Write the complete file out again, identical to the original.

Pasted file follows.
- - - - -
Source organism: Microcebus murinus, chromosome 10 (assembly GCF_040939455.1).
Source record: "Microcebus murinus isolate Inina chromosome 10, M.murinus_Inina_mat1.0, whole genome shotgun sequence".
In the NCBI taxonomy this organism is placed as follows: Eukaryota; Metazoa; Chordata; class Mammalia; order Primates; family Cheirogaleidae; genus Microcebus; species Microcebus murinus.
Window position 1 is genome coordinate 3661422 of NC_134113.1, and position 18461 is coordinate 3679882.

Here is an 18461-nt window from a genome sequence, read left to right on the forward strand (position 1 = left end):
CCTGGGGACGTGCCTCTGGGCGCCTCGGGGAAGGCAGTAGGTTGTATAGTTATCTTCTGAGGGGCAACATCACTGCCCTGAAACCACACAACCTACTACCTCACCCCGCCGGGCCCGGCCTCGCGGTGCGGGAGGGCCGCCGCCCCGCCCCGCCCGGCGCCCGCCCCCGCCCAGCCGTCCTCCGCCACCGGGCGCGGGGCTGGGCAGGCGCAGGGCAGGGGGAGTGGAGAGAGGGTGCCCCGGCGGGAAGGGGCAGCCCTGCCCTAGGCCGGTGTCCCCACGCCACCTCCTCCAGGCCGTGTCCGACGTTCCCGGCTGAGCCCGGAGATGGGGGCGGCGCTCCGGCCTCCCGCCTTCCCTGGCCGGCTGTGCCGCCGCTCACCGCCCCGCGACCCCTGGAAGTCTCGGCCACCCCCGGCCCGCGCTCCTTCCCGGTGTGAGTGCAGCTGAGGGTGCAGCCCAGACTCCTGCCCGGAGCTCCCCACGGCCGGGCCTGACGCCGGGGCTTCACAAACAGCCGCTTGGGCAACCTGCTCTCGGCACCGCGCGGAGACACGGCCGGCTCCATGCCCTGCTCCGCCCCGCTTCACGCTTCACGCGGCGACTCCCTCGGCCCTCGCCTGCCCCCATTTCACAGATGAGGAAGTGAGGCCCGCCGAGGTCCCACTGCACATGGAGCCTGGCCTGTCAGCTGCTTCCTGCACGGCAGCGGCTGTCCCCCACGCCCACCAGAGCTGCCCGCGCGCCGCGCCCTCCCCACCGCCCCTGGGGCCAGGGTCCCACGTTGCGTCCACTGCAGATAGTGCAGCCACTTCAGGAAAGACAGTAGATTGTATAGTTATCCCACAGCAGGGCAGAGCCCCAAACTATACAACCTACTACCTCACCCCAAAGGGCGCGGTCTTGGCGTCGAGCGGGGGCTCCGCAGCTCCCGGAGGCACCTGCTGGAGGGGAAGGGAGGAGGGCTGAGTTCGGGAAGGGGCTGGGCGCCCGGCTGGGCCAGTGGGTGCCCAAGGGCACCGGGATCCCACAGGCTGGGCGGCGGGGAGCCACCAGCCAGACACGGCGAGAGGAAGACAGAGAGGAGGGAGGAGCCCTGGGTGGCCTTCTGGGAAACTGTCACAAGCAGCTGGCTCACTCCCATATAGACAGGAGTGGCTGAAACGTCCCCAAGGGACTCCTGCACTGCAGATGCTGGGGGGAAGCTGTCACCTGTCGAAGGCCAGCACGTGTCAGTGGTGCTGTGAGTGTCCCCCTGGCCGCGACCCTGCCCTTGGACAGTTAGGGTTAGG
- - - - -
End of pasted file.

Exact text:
Source organism: Microcebus murinus, chromosome 10 (assembly GCF_040939455.1).
Source record: "Microcebus murinus isolate Inina chromosome 10, M.murinus_Inina_mat1.0, whole genome shotgun sequence".
In the NCBI taxonomy this organism is placed as follows: Eukaryota; Metazoa; Chordata; class Mammalia; order Primates; family Cheirogaleidae; genus Microcebus; species Microcebus murinus.
Window position 1 is genome coordinate 3661422 of NC_134113.1, and position 18461 is coordinate 3679882.

Here is an 18461-nt window from a genome sequence, read left to right on the forward strand (position 1 = left end):
CCTGGGGACGTGCCTCTGGGCGCCTCGGGGAAGGCAGTAGGTTGTATAGTTATCTTCTGAGGGGCAACATCACTGCCCTGAAACCACACAACCTACTACCTCACCCCGCCGGGCCCGGCCTCGCGGTGCGGGAGGGCCGCCGCCCCGCCCCGCCCGGCGCCCGCCCCCGCCCAGCCGTCCTCCGCCACCGGGCGCGGGGCTGGGCAGGCGCAGGGCAGGGGGAGTGGAGAGAGGGTGCCCCGGCGGGAAGGGGCAGCCCTGCCCTAGGCCGGTGTCCCCACGCCACCTCCTCCAGGCCGTGTCCGACGTTCCCGGCTGAGCCCGGAGATGGGGGCGGCGCTCCGGCCTCCCGCCTTCCCTGGCCGGCTGTGCCGCCGCTCACCGCCCCGCGACCCCTGGAAGTCTCGGCCACCCCCGGCCCGCGCTCCTTCCCGGTGTGAGTGCAGCTGAGGGTGCAGCCCAGACTCCTGCCCGGAGCTCCCCACGGCCGGGCCTGACGCCGGGGCTTCACAAACAGCCGCTTGGGCAACCTGCTCTCGGCACCGCGCGGAGACACGGCCGGCTCCATGCCCTGCTCCGCCCCGCTTCACGCTTCACGCGGCGACTCCCTCGGCCCTCGCCTGCCCCCATTTCACAGATGAGGAAGTGAGGCCCGCCGAGGTCCCACTGCACATGGAGCCTGGCCTGTCAGCTGCTTCCTGCACGGCAGCGGCTGTCCCCCACGCCCACCAGAGCTGCCCGCGCGCCGCGCCCTCCCCACCGCCCCTGGGGCCAGGGTCCCACGTTGCGTCCACTGCAGATAGTGCAGCCACTTCAGGAAAGACAGTAGATTGTATAGTTATCCCACAGCAGGGCAGAGCCCCAAACTATACAACCTACTACCTCACCCCAAAGGGCGCGGTCTTGGCGTCGAGCGGGGGCTCCGCAGCTCCCGGAGGCACCTGCTGGAGGGGAAGGGAGGAGGGCTGAGTTCGGGAAGGGGCTGGGCGCCCGGCTGGGCCAGTGGGTGCCCAAGGGCACCGGGATCCCACAGGCTGGGCGGCGGGGAGCCACCAGCCAGACACGGCGAGAGGAAGACAGAGAGGAGGGAGGAGCCCTGGGTGGCCTTCTGGGAAACTGTCACAAGCAGCTGGCTCACTCCCATATAGACAGGAGTGGCTGAAACGTCCCCAAGGGACTCCTGCACTGCAGATGCTGGGGGGAAGCTGTCACCTGTCGAAGGCCAGCACGTGTCAGTGGTGCTGTGAGTGTCCCCCTGGCCGCGACCCTGCCCTTGGACAGTTAGGGTTAGG